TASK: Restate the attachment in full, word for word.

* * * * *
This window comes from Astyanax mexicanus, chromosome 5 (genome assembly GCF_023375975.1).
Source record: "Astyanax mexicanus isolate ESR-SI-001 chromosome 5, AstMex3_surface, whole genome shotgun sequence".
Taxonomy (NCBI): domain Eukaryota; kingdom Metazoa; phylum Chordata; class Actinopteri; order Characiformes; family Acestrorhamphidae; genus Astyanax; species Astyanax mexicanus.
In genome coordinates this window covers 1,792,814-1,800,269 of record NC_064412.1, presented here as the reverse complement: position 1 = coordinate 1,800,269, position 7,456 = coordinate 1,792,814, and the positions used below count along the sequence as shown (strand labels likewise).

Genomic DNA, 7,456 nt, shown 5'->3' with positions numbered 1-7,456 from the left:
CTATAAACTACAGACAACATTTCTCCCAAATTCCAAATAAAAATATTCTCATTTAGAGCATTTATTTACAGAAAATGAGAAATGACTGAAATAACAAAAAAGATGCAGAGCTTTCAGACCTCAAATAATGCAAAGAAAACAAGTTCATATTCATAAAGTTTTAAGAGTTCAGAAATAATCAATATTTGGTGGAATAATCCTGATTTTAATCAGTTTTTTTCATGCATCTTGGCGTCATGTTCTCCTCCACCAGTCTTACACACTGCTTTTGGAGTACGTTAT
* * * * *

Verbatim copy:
This window comes from Astyanax mexicanus, chromosome 5 (genome assembly GCF_023375975.1).
Source record: "Astyanax mexicanus isolate ESR-SI-001 chromosome 5, AstMex3_surface, whole genome shotgun sequence".
Taxonomy (NCBI): domain Eukaryota; kingdom Metazoa; phylum Chordata; class Actinopteri; order Characiformes; family Acestrorhamphidae; genus Astyanax; species Astyanax mexicanus.
In genome coordinates this window covers 1,792,814-1,800,269 of record NC_064412.1, presented here as the reverse complement: position 1 = coordinate 1,800,269, position 7,456 = coordinate 1,792,814, and the positions used below count along the sequence as shown (strand labels likewise).

Genomic DNA, 7,456 nt, shown 5'->3' with positions numbered 1-7,456 from the left:
CTATAAACTACAGACAACATTTCTCCCAAATTCCAAATAAAAATATTCTCATTTAGAGCATTTATTTACAGAAAATGAGAAATGACTGAAATAACAAAAAAGATGCAGAGCTTTCAGACCTCAAATAATGCAAAGAAAACAAGTTCATATTCATAAAGTTTTAAGAGTTCAGAAATAATCAATATTTGGTGGAATAATCCTGATTTTAATCAGTTTTTTTCATGCATCTTGGCGTCATGTTCTCCTCCACCAGTCTTACACACTGCTTTTGGAGTACGTTAT